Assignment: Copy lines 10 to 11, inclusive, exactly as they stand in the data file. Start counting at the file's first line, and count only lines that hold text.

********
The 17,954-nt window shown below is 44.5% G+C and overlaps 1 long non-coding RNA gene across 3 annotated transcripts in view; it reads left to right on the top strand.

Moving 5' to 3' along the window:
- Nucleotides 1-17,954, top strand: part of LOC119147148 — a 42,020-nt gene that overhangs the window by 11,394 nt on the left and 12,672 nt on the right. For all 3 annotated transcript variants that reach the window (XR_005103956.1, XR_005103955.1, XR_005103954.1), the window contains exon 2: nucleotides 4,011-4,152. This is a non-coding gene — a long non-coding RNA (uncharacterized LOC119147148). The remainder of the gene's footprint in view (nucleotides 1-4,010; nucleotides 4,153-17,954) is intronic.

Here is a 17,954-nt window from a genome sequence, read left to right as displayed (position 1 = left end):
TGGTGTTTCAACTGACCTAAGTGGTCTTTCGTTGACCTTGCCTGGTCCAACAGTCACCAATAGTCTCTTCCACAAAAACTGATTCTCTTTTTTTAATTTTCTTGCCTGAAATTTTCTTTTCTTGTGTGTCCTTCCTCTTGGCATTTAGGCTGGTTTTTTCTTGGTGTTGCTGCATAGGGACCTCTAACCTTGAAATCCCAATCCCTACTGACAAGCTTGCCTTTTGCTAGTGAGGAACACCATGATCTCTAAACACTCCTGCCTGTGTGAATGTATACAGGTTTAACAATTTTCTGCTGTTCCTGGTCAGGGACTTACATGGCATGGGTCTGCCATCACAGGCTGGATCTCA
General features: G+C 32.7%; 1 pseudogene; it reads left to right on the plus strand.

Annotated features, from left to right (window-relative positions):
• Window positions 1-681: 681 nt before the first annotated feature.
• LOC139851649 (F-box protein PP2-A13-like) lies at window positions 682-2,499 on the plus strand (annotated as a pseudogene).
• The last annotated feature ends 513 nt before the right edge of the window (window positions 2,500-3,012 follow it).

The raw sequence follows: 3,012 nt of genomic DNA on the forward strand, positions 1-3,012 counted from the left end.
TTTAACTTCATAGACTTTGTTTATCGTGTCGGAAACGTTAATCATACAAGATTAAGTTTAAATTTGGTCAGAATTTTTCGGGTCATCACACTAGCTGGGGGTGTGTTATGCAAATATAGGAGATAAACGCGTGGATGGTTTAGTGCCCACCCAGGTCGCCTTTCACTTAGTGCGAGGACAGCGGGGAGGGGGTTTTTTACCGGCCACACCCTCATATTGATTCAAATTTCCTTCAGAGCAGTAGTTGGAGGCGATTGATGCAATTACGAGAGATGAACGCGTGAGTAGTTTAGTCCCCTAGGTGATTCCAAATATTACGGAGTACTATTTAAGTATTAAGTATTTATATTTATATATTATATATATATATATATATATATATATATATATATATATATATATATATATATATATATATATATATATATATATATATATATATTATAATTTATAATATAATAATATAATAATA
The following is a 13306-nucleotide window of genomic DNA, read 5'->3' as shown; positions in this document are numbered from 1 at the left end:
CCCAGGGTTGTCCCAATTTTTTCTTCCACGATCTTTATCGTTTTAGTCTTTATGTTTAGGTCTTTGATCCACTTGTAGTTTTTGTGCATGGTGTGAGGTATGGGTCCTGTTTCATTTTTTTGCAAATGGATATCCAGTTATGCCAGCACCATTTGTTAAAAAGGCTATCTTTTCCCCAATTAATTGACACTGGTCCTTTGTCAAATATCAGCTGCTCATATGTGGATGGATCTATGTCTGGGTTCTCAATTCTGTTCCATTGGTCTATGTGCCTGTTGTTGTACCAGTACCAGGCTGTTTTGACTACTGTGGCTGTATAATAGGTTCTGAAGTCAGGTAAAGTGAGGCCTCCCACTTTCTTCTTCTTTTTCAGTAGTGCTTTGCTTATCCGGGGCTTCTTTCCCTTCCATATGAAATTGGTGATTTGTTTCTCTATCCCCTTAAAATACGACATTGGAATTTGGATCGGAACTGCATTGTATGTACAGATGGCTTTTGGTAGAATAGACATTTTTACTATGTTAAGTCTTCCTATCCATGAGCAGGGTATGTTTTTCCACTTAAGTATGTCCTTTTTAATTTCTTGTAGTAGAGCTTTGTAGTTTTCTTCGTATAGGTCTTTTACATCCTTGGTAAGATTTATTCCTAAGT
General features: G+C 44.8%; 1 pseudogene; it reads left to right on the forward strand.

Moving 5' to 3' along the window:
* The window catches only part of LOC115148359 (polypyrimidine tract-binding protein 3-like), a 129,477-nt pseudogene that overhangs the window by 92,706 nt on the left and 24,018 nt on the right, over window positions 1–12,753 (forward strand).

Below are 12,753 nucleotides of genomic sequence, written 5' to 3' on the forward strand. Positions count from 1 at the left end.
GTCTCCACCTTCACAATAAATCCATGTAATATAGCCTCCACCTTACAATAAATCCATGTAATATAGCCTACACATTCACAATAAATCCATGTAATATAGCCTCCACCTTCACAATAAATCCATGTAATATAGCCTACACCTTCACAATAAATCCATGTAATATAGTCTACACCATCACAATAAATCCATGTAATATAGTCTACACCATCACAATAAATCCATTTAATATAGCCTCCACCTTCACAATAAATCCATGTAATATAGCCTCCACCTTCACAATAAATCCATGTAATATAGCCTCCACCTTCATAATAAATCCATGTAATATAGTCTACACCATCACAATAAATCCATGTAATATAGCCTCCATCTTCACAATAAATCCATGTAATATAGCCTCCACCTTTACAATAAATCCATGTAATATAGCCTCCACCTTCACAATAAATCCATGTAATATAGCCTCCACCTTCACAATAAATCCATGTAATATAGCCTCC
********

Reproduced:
• The last annotated feature ends 513 nt before the right edge of the window (window positions 2,500-3,012 follow it).

The raw sequence follows: 3,012 nt of genomic DNA on the forward strand, positions 1-3,012 counted from the left end.